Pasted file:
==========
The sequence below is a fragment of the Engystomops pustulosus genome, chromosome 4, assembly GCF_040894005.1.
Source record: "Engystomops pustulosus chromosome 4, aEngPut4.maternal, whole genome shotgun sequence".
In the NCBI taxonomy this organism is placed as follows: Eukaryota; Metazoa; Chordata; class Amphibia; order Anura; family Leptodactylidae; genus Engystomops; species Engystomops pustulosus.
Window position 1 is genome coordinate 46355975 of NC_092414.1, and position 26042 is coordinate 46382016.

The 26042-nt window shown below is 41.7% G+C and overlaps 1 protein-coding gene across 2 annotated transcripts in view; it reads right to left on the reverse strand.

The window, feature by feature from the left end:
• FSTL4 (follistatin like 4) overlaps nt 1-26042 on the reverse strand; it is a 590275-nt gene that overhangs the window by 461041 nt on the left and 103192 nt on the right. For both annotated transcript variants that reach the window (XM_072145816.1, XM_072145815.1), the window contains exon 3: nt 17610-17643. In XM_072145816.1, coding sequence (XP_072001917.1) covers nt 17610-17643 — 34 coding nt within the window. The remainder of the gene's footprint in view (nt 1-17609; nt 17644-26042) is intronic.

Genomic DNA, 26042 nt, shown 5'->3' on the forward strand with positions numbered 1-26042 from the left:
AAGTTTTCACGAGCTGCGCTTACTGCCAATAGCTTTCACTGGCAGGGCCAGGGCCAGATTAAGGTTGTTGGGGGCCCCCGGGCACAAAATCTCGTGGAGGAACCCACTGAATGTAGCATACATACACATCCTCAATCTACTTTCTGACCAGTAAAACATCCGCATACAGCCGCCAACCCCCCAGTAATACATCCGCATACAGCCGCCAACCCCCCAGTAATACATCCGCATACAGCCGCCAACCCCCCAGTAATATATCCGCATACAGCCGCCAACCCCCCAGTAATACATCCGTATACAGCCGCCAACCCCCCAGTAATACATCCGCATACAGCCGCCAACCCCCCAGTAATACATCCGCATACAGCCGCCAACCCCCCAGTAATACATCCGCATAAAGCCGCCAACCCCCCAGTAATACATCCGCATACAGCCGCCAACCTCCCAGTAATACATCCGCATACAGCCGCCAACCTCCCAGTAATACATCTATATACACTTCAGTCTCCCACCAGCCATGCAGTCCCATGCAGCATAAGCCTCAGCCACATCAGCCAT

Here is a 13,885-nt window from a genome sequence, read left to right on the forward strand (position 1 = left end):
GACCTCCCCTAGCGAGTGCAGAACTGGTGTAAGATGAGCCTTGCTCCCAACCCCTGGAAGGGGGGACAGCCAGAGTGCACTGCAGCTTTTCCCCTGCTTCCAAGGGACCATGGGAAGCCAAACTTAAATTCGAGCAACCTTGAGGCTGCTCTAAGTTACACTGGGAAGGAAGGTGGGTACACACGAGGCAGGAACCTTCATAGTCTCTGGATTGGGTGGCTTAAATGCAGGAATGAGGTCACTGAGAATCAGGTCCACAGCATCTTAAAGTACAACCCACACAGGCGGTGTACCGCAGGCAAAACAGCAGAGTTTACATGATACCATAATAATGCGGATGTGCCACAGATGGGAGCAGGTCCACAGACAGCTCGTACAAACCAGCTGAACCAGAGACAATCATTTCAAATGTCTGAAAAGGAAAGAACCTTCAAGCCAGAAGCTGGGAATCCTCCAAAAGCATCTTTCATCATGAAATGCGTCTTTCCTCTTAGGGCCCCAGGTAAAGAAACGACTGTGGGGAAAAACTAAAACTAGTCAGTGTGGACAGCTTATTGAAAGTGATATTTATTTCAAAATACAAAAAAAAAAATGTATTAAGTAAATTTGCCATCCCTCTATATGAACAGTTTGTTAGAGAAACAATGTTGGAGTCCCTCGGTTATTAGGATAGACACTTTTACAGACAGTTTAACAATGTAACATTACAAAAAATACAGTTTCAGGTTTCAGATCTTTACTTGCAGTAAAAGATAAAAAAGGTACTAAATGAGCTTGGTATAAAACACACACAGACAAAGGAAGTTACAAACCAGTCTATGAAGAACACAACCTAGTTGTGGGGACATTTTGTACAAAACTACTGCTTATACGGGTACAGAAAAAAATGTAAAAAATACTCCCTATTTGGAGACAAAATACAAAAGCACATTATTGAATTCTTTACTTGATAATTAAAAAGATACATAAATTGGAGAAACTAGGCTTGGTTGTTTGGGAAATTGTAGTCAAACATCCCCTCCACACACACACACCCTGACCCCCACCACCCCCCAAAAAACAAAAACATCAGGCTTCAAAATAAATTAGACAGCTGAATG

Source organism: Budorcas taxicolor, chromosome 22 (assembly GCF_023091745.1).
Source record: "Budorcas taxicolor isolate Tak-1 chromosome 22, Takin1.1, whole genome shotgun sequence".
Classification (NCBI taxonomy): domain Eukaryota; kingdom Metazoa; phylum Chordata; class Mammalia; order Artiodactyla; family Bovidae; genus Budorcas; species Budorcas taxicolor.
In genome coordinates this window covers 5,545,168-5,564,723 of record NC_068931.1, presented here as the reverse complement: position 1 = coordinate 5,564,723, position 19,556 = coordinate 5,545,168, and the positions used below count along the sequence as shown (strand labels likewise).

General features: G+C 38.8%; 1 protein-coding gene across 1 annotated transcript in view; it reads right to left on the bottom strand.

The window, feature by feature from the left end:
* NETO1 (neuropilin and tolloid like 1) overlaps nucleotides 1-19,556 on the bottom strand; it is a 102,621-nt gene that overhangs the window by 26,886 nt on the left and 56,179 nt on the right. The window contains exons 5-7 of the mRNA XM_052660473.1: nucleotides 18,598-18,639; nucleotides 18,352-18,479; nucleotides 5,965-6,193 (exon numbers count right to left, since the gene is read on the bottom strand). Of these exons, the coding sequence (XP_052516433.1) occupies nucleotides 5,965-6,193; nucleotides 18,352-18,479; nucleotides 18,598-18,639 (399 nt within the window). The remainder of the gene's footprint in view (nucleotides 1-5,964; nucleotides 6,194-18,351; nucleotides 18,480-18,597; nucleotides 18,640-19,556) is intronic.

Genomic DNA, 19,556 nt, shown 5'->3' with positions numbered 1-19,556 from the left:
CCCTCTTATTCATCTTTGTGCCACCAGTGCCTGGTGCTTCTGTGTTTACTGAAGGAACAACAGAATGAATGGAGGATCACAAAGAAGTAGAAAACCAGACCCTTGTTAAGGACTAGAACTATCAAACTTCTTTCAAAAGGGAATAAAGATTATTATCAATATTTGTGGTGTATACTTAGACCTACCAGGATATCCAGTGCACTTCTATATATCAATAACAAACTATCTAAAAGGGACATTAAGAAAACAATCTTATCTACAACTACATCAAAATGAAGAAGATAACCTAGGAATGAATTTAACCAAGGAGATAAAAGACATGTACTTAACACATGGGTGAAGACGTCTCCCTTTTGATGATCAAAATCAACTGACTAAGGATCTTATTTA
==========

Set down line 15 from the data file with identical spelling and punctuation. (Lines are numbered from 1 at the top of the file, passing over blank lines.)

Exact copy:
In genome coordinates this window covers 5,545,168-5,564,723 of record NC_068931.1, presented here as the reverse complement: position 1 = coordinate 5,564,723, position 19,556 = coordinate 5,545,168, and the positions used below count along the sequence as shown (strand labels likewise).